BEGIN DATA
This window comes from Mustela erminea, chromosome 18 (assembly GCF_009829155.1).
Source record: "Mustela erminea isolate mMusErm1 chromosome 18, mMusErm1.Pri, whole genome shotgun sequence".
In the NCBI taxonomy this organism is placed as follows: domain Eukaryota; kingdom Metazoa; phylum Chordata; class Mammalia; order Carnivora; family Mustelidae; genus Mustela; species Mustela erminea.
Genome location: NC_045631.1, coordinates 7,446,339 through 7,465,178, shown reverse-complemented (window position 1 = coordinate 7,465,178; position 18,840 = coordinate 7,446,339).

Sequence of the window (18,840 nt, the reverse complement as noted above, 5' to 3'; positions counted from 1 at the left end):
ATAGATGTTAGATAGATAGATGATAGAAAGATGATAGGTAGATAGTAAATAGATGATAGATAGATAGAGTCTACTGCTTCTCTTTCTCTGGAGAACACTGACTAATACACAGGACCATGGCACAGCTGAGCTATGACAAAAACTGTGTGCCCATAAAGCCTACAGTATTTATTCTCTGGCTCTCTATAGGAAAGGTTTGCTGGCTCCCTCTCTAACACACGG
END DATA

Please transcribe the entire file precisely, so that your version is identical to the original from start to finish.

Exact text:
This window comes from Mustela erminea, chromosome 18 (assembly GCF_009829155.1).
Source record: "Mustela erminea isolate mMusErm1 chromosome 18, mMusErm1.Pri, whole genome shotgun sequence".
In the NCBI taxonomy this organism is placed as follows: domain Eukaryota; kingdom Metazoa; phylum Chordata; class Mammalia; order Carnivora; family Mustelidae; genus Mustela; species Mustela erminea.
Genome location: NC_045631.1, coordinates 7,446,339 through 7,465,178, shown reverse-complemented (window position 1 = coordinate 7,465,178; position 18,840 = coordinate 7,446,339).

Sequence of the window (18,840 nt, the reverse complement as noted above, 5' to 3'; positions counted from 1 at the left end):
ATAGATGTTAGATAGATAGATGATAGAAAGATGATAGGTAGATAGTAAATAGATGATAGATAGATAGAGTCTACTGCTTCTCTTTCTCTGGAGAACACTGACTAATACACAGGACCATGGCACAGCTGAGCTATGACAAAAACTGTGTGCCCATAAAGCCTACAGTATTTATTCTCTGGCTCTCTATAGGAAAGGTTTGCTGGCTCCCTCTCTAACACACGG